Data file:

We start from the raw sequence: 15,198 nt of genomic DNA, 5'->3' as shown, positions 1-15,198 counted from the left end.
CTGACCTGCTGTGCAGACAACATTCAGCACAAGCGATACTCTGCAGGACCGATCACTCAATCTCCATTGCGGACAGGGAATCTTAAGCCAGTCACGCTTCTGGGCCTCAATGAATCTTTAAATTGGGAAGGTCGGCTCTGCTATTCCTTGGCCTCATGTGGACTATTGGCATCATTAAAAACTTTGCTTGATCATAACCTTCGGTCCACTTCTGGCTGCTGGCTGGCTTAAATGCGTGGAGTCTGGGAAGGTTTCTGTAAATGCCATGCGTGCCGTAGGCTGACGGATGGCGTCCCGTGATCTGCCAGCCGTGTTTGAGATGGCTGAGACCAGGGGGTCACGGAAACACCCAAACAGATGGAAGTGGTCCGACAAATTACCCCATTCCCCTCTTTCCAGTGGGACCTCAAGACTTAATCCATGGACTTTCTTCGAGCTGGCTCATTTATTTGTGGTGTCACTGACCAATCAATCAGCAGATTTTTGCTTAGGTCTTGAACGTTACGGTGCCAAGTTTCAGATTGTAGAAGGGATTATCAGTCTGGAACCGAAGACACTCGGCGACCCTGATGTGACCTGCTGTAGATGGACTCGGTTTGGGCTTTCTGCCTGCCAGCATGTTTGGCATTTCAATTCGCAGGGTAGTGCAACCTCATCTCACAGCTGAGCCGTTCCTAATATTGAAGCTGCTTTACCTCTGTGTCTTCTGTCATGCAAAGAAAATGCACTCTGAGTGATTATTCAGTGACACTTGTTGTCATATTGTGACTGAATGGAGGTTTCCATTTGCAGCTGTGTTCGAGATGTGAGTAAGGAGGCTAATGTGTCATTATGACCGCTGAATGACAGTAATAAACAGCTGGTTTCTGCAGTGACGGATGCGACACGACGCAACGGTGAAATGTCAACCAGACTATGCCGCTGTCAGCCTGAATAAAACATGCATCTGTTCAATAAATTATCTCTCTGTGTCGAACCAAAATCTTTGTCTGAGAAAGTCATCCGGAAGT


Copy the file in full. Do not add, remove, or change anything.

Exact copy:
We start from the raw sequence: 15,198 nt of genomic DNA, 5'->3' as shown, positions 1-15,198 counted from the left end.
CTGACCTGCTGTGCAGACAACATTCAGCACAAGCGATACTCTGCAGGACCGATCACTCAATCTCCATTGCGGACAGGGAATCTTAAGCCAGTCACGCTTCTGGGCCTCAATGAATCTTTAAATTGGGAAGGTCGGCTCTGCTATTCCTTGGCCTCATGTGGACTATTGGCATCATTAAAAACTTTGCTTGATCATAACCTTCGGTCCACTTCTGGCTGCTGGCTGGCTTAAATGCGTGGAGTCTGGGAAGGTTTCTGTAAATGCCATGCGTGCCGTAGGCTGACGGATGGCGTCCCGTGATCTGCCAGCCGTGTTTGAGATGGCTGAGACCAGGGGGTCACGGAAACACCCAAACAGATGGAAGTGGTCCGACAAATTACCCCATTCCCCTCTTTCCAGTGGGACCTCAAGACTTAATCCATGGACTTTCTTCGAGCTGGCTCATTTATTTGTGGTGTCACTGACCAATCAATCAGCAGATTTTTGCTTAGGTCTTGAACGTTACGGTGCCAAGTTTCAGATTGTAGAAGGGATTATCAGTCTGGAACCGAAGACACTCGGCGACCCTGATGTGACCTGCTGTAGATGGACTCGGTTTGGGCTTTCTGCCTGCCAGCATGTTTGGCATTTCAATTCGCAGGGTAGTGCAACCTCATCTCACAGCTGAGCCGTTCCTAATATTGAAGCTGCTTTACCTCTGTGTCTTCTGTCATGCAAAGAAAATGCACTCTGAGTGATTATTCAGTGACACTTGTTGTCATATTGTGACTGAATGGAGGTTTCCATTTGCAGCTGTGTTCGAGATGTGAGTAAGGAGGCTAATGTGTCATTATGACCGCTGAATGACAGTAATAAACAGCTGGTTTCTGCAGTGACGGATGCGACACGACGCAACGGTGAAATGTCAACCAGACTATGCCGCTGTCAGCCTGAATAAAACATGCATCTGTTCAATAAATTATCTCTCTGTGTCGAACCAAAATCTTTGTCTGAGAAAGTCATCCGGAAGT